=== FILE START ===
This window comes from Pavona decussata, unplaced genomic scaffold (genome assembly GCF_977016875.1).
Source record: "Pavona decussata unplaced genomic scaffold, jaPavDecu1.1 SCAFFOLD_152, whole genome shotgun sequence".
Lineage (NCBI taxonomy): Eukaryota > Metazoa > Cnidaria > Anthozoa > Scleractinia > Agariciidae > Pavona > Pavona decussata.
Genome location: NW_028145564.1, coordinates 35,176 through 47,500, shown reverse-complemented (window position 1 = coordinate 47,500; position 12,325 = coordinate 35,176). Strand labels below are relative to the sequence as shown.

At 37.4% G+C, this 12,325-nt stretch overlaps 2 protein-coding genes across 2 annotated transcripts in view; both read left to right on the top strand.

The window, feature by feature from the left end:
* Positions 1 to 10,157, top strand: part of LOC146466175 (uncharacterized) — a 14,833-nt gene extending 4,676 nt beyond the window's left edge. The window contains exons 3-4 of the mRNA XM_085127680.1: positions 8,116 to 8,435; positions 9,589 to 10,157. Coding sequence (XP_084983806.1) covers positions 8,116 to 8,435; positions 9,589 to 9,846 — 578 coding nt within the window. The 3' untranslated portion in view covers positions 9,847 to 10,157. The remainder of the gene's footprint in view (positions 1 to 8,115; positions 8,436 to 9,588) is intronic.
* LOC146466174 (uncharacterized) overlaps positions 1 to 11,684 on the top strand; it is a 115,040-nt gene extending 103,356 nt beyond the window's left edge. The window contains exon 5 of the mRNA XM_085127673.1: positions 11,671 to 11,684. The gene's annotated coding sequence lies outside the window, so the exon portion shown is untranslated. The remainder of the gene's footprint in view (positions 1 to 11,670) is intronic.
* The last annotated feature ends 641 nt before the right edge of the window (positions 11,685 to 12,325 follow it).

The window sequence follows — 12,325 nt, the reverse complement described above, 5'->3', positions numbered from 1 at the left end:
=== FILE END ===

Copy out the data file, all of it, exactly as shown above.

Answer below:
This window comes from Pavona decussata, unplaced genomic scaffold (genome assembly GCF_977016875.1).
Source record: "Pavona decussata unplaced genomic scaffold, jaPavDecu1.1 SCAFFOLD_152, whole genome shotgun sequence".
Lineage (NCBI taxonomy): Eukaryota > Metazoa > Cnidaria > Anthozoa > Scleractinia > Agariciidae > Pavona > Pavona decussata.
Genome location: NW_028145564.1, coordinates 35,176 through 47,500, shown reverse-complemented (window position 1 = coordinate 47,500; position 12,325 = coordinate 35,176). Strand labels below are relative to the sequence as shown.

At 37.4% G+C, this 12,325-nt stretch overlaps 2 protein-coding genes across 2 annotated transcripts in view; both read left to right on the top strand.

The window, feature by feature from the left end:
* Positions 1 to 10,157, top strand: part of LOC146466175 (uncharacterized) — a 14,833-nt gene extending 4,676 nt beyond the window's left edge. The window contains exons 3-4 of the mRNA XM_085127680.1: positions 8,116 to 8,435; positions 9,589 to 10,157. Coding sequence (XP_084983806.1) covers positions 8,116 to 8,435; positions 9,589 to 9,846 — 578 coding nt within the window. The 3' untranslated portion in view covers positions 9,847 to 10,157. The remainder of the gene's footprint in view (positions 1 to 8,115; positions 8,436 to 9,588) is intronic.
* LOC146466174 (uncharacterized) overlaps positions 1 to 11,684 on the top strand; it is a 115,040-nt gene extending 103,356 nt beyond the window's left edge. The window contains exon 5 of the mRNA XM_085127673.1: positions 11,671 to 11,684. The gene's annotated coding sequence lies outside the window, so the exon portion shown is untranslated. The remainder of the gene's footprint in view (positions 1 to 11,670) is intronic.
* The last annotated feature ends 641 nt before the right edge of the window (positions 11,685 to 12,325 follow it).

The window sequence follows — 12,325 nt, the reverse complement described above, 5'->3', positions numbered from 1 at the left end: